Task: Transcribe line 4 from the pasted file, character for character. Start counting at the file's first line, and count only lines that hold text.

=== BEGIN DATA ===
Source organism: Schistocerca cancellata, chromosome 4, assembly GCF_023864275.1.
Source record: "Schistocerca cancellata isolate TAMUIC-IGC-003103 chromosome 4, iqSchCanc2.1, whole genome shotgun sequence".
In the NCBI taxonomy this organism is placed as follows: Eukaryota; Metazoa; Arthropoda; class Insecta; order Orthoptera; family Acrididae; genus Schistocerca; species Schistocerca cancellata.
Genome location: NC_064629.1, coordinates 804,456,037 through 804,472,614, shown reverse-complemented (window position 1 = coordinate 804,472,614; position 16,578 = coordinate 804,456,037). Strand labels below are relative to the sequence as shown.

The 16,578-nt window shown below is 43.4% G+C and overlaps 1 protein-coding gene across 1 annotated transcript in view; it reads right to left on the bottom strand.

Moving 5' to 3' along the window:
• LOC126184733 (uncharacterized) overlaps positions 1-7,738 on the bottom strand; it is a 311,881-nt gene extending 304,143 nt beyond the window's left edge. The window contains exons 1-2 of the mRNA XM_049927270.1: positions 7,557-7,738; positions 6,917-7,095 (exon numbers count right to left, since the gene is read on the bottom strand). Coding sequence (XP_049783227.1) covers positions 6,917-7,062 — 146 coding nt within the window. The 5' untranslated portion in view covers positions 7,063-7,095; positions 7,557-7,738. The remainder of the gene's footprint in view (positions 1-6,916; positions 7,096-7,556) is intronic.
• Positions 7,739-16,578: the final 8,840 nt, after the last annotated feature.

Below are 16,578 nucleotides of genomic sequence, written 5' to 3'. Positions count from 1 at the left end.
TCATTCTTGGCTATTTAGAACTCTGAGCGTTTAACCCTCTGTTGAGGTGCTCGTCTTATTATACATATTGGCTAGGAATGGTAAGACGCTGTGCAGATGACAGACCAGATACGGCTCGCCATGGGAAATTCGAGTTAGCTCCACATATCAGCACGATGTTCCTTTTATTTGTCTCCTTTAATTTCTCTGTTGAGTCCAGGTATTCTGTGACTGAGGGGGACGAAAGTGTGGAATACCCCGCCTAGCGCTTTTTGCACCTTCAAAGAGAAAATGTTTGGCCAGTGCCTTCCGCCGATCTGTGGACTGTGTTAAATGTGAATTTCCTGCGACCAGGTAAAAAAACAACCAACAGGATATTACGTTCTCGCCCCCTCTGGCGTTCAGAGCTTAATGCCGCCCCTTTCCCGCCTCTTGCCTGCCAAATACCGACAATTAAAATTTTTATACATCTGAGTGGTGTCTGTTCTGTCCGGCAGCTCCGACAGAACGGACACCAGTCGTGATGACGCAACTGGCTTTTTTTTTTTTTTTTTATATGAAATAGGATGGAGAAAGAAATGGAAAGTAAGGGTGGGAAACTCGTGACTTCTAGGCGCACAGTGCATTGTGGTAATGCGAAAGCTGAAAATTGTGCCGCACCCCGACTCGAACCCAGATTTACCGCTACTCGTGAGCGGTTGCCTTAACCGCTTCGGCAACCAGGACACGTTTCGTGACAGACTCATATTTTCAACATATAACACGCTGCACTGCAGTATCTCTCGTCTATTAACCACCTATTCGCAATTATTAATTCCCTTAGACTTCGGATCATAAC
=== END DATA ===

Genome location: NC_064629.1, coordinates 804,456,037 through 804,472,614, shown reverse-complemented (window position 1 = coordinate 804,472,614; position 16,578 = coordinate 804,456,037). Strand labels below are relative to the sequence as shown.